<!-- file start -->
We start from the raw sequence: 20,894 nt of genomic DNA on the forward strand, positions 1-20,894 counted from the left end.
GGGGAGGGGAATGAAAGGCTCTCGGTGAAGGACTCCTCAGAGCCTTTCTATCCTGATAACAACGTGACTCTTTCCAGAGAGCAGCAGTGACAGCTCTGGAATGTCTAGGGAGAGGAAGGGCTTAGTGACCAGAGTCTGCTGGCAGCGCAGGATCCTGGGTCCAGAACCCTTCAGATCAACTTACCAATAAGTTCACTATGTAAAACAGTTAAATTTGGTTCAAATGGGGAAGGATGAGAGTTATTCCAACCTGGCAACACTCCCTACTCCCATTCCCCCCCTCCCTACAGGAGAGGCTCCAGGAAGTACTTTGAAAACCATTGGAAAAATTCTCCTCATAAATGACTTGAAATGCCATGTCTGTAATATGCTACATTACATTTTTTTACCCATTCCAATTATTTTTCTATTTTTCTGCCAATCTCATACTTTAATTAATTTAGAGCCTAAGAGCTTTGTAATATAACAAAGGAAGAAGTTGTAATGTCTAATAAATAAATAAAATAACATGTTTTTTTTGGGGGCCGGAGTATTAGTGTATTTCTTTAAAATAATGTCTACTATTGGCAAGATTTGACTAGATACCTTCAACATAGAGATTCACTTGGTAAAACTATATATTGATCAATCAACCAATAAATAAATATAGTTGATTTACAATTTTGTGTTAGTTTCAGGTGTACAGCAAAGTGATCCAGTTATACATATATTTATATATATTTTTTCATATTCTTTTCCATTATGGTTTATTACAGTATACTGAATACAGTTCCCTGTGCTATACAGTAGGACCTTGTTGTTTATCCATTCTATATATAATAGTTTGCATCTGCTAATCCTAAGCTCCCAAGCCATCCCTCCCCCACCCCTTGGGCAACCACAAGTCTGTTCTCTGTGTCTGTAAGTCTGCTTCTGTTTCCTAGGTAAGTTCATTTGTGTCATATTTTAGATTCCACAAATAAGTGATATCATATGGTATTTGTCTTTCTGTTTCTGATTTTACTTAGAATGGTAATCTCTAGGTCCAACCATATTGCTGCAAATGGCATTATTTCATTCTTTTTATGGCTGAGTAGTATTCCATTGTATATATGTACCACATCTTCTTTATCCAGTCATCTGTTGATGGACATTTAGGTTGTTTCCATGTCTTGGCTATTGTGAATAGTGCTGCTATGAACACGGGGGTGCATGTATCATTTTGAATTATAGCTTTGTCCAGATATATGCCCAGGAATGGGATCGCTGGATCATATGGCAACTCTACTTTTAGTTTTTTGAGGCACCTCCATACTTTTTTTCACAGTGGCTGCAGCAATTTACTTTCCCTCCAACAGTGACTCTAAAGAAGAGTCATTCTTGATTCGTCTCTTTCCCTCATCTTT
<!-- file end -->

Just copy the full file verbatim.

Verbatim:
We start from the raw sequence: 20,894 nt of genomic DNA on the forward strand, positions 1-20,894 counted from the left end.
GGGGAGGGGAATGAAAGGCTCTCGGTGAAGGACTCCTCAGAGCCTTTCTATCCTGATAACAACGTGACTCTTTCCAGAGAGCAGCAGTGACAGCTCTGGAATGTCTAGGGAGAGGAAGGGCTTAGTGACCAGAGTCTGCTGGCAGCGCAGGATCCTGGGTCCAGAACCCTTCAGATCAACTTACCAATAAGTTCACTATGTAAAACAGTTAAATTTGGTTCAAATGGGGAAGGATGAGAGTTATTCCAACCTGGCAACACTCCCTACTCCCATTCCCCCCCTCCCTACAGGAGAGGCTCCAGGAAGTACTTTGAAAACCATTGGAAAAATTCTCCTCATAAATGACTTGAAATGCCATGTCTGTAATATGCTACATTACATTTTTTTACCCATTCCAATTATTTTTCTATTTTTCTGCCAATCTCATACTTTAATTAATTTAGAGCCTAAGAGCTTTGTAATATAACAAAGGAAGAAGTTGTAATGTCTAATAAATAAATAAAATAACATGTTTTTTTTGGGGGCCGGAGTATTAGTGTATTTCTTTAAAATAATGTCTACTATTGGCAAGATTTGACTAGATACCTTCAACATAGAGATTCACTTGGTAAAACTATATATTGATCAATCAACCAATAAATAAATATAGTTGATTTACAATTTTGTGTTAGTTTCAGGTGTACAGCAAAGTGATCCAGTTATACATATATTTATATATATTTTTTCATATTCTTTTCCATTATGGTTTATTACAGTATACTGAATACAGTTCCCTGTGCTATACAGTAGGACCTTGTTGTTTATCCATTCTATATATAATAGTTTGCATCTGCTAATCCTAAGCTCCCAAGCCATCCCTCCCCCACCCCTTGGGCAACCACAAGTCTGTTCTCTGTGTCTGTAAGTCTGCTTCTGTTTCCTAGGTAAGTTCATTTGTGTCATATTTTAGATTCCACAAATAAGTGATATCATATGGTATTTGTCTTTCTGTTTCTGATTTTACTTAGAATGGTAATCTCTAGGTCCAACCATATTGCTGCAAATGGCATTATTTCATTCTTTTTATGGCTGAGTAGTATTCCATTGTATATATGTACCACATCTTCTTTATCCAGTCATCTGTTGATGGACATTTAGGTTGTTTCCATGTCTTGGCTATTGTGAATAGTGCTGCTATGAACACGGGGGTGCATGTATCATTTTGAATTATAGCTTTGTCCAGATATATGCCCAGGAATGGGATCGCTGGATCATATGGCAACTCTACTTTTAGTTTTTTGAGGCACCTCCATACTTTTTTTCACAGTGGCTGCAGCAATTTACTTTCCCTCCAACAGTGACTCTAAAGAAGAGTCATTCTTGATTCGTCTCTTTCCCTCATCTTT